Polish president won't sign Lisbon before Irish referendum
Poland will not complete the final step of ratification for the EU's Lisbon treaty until after Ireland has had its second referendum on the document, the Polish president has reiterated.
While noting that his country does not intend to be an obstacle to the bloc's ratification of the text, Lech Kaczynski said he would only sign off on the treaty if Irish citizens say Yes in the new vote, expected in autumn.
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"In Ireland, the constitution requires a referendum and in a referendum, the majority voted against the Lisbon Treaty," Mr Kaczynski told foreign diplomats in Warsaw on Tuesday (20 January), Polish news agency PAP reports.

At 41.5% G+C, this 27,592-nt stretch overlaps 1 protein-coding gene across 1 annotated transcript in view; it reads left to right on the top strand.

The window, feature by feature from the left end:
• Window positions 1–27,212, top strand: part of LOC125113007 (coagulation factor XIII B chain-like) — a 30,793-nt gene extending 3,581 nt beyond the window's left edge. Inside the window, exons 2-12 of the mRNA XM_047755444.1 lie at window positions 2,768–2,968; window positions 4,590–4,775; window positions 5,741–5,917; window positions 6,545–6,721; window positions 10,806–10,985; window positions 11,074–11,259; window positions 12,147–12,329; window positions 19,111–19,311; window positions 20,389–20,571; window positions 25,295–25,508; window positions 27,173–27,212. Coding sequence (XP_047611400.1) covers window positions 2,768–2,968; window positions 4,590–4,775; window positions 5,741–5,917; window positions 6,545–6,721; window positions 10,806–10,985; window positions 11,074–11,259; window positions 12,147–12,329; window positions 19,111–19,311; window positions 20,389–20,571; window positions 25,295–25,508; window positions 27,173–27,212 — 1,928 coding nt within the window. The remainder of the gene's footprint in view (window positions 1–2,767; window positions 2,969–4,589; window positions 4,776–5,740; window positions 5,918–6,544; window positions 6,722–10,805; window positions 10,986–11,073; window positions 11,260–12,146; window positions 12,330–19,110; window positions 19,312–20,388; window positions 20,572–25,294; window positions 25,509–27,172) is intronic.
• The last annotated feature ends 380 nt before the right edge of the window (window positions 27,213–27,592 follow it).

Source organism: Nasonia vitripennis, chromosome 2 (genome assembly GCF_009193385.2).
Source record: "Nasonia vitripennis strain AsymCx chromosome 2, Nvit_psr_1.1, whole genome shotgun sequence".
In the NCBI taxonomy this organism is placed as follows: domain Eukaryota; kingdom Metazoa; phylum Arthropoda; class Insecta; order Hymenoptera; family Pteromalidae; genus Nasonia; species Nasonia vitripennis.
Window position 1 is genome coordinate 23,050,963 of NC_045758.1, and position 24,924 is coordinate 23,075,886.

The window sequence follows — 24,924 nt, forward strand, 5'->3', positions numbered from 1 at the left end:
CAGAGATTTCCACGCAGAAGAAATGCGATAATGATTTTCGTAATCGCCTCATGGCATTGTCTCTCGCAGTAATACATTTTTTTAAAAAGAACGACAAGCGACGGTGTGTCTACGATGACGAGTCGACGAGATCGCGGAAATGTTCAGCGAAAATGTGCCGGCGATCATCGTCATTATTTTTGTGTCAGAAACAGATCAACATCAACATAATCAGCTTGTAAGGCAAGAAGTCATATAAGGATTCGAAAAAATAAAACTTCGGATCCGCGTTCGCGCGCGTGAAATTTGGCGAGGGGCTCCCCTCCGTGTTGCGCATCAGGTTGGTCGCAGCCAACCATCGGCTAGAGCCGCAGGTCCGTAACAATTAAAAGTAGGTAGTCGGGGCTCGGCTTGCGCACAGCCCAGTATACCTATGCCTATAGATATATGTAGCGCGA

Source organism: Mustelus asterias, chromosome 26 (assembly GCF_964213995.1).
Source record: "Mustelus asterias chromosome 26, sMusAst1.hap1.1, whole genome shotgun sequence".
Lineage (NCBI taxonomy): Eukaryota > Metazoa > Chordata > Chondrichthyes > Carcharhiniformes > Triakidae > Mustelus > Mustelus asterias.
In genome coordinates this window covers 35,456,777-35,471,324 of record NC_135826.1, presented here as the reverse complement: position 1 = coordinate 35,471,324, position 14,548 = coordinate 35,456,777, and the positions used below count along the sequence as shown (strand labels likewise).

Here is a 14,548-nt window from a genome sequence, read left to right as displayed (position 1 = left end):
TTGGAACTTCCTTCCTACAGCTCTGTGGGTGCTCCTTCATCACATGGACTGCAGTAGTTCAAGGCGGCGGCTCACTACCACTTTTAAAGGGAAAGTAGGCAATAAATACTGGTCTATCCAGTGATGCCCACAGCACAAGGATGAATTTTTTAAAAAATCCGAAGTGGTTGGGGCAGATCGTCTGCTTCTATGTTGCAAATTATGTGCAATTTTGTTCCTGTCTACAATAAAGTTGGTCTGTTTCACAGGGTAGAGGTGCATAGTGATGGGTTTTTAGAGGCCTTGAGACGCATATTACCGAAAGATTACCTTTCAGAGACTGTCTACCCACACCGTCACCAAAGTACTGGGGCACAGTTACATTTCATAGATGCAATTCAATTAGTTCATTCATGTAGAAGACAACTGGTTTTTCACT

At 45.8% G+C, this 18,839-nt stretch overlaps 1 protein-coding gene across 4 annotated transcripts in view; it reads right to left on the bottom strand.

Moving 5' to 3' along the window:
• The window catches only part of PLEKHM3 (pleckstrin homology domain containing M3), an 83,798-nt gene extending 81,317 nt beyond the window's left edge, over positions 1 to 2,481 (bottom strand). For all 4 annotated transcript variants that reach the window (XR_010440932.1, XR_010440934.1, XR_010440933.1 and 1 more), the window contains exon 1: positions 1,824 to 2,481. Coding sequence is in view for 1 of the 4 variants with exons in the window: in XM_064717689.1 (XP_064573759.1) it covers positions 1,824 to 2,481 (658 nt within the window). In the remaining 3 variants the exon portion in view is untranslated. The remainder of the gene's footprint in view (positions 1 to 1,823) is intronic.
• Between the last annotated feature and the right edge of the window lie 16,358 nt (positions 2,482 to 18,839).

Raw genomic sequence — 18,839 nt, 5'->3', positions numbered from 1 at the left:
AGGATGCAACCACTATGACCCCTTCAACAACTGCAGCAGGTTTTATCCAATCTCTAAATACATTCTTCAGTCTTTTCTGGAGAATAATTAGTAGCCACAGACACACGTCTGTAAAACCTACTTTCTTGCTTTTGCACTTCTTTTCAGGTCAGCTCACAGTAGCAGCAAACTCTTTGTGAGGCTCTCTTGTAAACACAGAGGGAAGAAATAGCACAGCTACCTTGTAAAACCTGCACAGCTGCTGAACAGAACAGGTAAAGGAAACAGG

"It is the sacred right of the Irish nation," he added.
The president's tough stance comes despite the Polish parliament's foreign affairs committee on Tuesday passing a resolution for him to yield.
"The parliament requests the president to respect the will of both houses of parliament and to finish the process of ratification as quickly as possible," the resolution - which is to be voted on in plenary on Thursday - says, according to Rzeczpospolita.
The Polish president has in the past called the Lisbon Treaty "a great new experiment" that "very much limits the unanimity principle by introducing the majority principle instead."
One of his fellow Law and Justice party members in the Polish committee debate said Lisbon would open the door for Germans to sue Poland for war reparations.
Besides Ireland and Poland, Germany - which is awaiting a ruling by its highest court on legal challenges to the text - and the Czech Republic have also not yet ratified the EU treaty.
But speaking to MEPs on Tuesday, Czech foreign minister Karel Schwarzenberg said Czech ratification should take place "soon".
"I am absolutely sure we will ratify," he said, adding: "But I am not a member of the parliament and which day or which week of February exactly it will happen, I cannot tell you."